Secret 6: Say It Again, Sam
Seasoned presenters say, "Tell them what you’re going to tell them, tell them, then tell them again". Does this mean that you have to repeat yourself to drum your message into the audience? Absolutely not. It means that you must think about your central message and convey it in as many different ways as you can. Believe it or not; the way you dress, the way you walk into the room, the colours in your presentation slides, the words you use, the way you speak, the way you handle questions and the way you end the pitch are just a few of the elements that can either pull in different directions, diluting your message to the point that no-one can hear it, or snap together like pieces of a puzzle, reinforcing each other to create an unforgettable experience.

Secret 7: The End… Or Is It?
Every rock star understands the importance of an encore. It’s the thing most concert-goers rave about. Some performers make the audience wait for up to an hour before being reluctantly coaxed back onto the stage for one more song…or two…or 10. What’s the encore to your pitch? Do you send a DVD with the sizzle tape? A copy of your format for them to refer to later? A thank-you email or call? As an absolute minimum, you must send a follow up letter. You could email, but it’s so easy… if you really want to win the pitch, isn’t it worth putting a little more effort in? When you follow up, don’t make it a generic, worthless, "thank you for your time…", make it as special, unique and valuable as the opportunity to pitch was. Reassure the audience that you meant every word you said, remind them of the questions they asked and once again, reinforce your central message. If the pitch begins when the audience ‘buys the ticket’, then the follow up is the souvenir programme that they’ll take home and show to all their friends.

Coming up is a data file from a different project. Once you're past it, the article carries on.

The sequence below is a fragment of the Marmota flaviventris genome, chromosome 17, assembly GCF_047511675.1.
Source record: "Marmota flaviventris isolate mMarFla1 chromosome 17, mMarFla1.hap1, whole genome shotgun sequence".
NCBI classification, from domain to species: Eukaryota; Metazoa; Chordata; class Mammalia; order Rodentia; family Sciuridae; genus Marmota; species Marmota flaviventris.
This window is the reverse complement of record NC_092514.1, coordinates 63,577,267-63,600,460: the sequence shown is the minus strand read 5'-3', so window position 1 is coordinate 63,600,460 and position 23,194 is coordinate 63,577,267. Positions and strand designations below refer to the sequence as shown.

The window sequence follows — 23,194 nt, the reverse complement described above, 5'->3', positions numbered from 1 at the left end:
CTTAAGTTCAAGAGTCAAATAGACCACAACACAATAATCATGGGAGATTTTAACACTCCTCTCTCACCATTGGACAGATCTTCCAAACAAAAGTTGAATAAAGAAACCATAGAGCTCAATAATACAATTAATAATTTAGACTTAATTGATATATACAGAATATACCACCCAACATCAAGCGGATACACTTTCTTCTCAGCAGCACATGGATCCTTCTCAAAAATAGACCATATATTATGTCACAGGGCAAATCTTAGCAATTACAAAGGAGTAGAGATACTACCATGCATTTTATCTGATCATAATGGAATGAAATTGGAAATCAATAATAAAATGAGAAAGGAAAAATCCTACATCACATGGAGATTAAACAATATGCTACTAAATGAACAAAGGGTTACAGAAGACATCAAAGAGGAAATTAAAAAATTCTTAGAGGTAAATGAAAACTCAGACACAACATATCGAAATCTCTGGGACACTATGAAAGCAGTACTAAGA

About Paul Boross
Paul Boross, – aka The Pitch Doctor – specialises in the "art and science" of corporate communication. Drawing on a career that has taken him from front-of-camera primetime TV and stand-up comedy to behind-the-scenes production, development, consultancy and motivational psychology, Boross works regularly with media power players including the BBC, Google and MTV, training executives in communication, presentation and pitching. His frontline experience of performance — his credits include a 12-year stint at London’s legendary Comedy Store and presenting primetime BBC TV shows – coupled with a strong commercial grounding enable him to deliver effective and focused skills to clients from across the industry spectrum.

His book – The Pitching Bible – is gliding gracefully up the Amazon charts.

Staff Reporter